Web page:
7. I'm far from a networking expert (I tapped out on that stuff back in the late 90s) so your implementation may be equivalent from a packets getting to your server. There MANY networking savvy audiophiles here, so I welcome correction/education. As a pragmatic point, when I went to subnets, I got my server isolated, and didn't have to play games with firewalls, etc (really simplified my home network setup). I am certain there are better ways to get to the same result though...
  8. I've found in forum posts, people use VLAN and subnets interchangeably. They are actually different (logically, and for what the NIC sees) With a VLAN, each packet is tied to a VLAN ID. At the network router level, there are different logical networks based on the VLAN ID. For example, on my home network I use separate VLANs for guest network, IoT network, etc. VLANs let me isolate networks from each other for security reasons, but everything is using the same wiring and WiFi access point. With a subnet, it is a different IP range for the subnet. At the router, on
  9. That's a question for @Fourlegs I think. He's done great work experimenting with quality rails to Qutest. Nick did you experiment with TT2 as well? I have not (yet) cracked a Hugo2 or TT2 to bypass the batteries/supercaps and power the DAC directly from an external supply. I think you would get the maximum benefit with those extra batteries and caps out of the path (batteries and caps can have a great impact before the supply voltage regulator, but I prefer them out of the path after the voltage regulator)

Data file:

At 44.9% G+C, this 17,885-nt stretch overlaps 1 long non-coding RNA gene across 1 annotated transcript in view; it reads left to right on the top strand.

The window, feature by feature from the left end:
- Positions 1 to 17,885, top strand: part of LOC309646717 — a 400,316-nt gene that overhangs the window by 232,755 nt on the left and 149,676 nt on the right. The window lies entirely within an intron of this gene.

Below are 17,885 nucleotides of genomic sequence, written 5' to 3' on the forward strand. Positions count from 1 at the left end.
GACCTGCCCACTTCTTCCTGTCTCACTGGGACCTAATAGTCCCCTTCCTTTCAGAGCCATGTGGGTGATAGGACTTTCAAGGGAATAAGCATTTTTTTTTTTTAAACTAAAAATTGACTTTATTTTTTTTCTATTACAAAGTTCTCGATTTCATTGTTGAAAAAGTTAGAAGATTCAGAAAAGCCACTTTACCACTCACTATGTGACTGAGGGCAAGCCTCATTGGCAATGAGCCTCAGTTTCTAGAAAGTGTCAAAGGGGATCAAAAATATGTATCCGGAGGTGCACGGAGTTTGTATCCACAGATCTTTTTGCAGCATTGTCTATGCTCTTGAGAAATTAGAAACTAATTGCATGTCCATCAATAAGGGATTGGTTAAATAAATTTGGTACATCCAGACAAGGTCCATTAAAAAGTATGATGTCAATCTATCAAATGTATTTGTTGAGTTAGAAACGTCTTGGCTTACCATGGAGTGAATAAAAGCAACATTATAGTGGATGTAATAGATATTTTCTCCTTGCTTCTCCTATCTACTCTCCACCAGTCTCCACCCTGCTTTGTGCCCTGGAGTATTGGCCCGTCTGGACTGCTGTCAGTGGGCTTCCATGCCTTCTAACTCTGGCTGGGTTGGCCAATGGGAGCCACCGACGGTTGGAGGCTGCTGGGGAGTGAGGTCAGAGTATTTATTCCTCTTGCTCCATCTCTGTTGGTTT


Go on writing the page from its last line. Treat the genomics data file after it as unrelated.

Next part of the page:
10. Listening to the new remaster of "Blue" A wonderful way to break a 3 week music fast (edit: cleaner, but less life than the 2013 remaster)
  11. These apples to apples comparisons are very difficult. Different USB chipsets matter. Any internal sample rate conversion or bit depth conversion matters. Isolation and RF and ground paths matter. You will hear differences, but untangling what is causing the differences can be more involved than obvious at first glance. That being said, if one sounds better than the other, there is much happiness to be had to just enjoy the better sounding music ;)
  12. Fantastic post and summary. The magic of PGGB is all these factors coming together, and control being externalized from your DAC so you can optimize digital processing in software to get the absolute most out of the actual digital to analog conversion stage of your DAC. Each DAC will have its own optimal recipe, and some will be easier to bypass their internal digital processing than others. Hopefully over time we'll see some world class DACs that are designed from the get go to externalize all their digital processing (for example, I'd love to hear PGGB content directly feedin
  13. This is why I love Audiophilia - if it's worth doing, it's worth overdoing ;)
  14. With my OOM issues, I was at 2B taps +. When I manually capped off the number of cores, it ran cleanly. Watching memory use tick up, it was pretty clear about when things tipped over. All on Intel, so not related to a translation layer. If you can dial down memory use (fewer taps, fewer cores) you can tune away from OOM zone.
  15. I have same issue on 2012 Mac Pro with 128GB (Intel) when processing some large DSD files. The crash is the watchdog giving up the ghost. I suspect the system is asking for swap but not getting it fast enough, so the watchdog barks. If there was preallocated swap (like there is on Windows), we wouldn't be having this issue. I do not have this issue when running Windows in VMware on the same Mac. I preallocate the swapfile in windows, and Bob's your uncle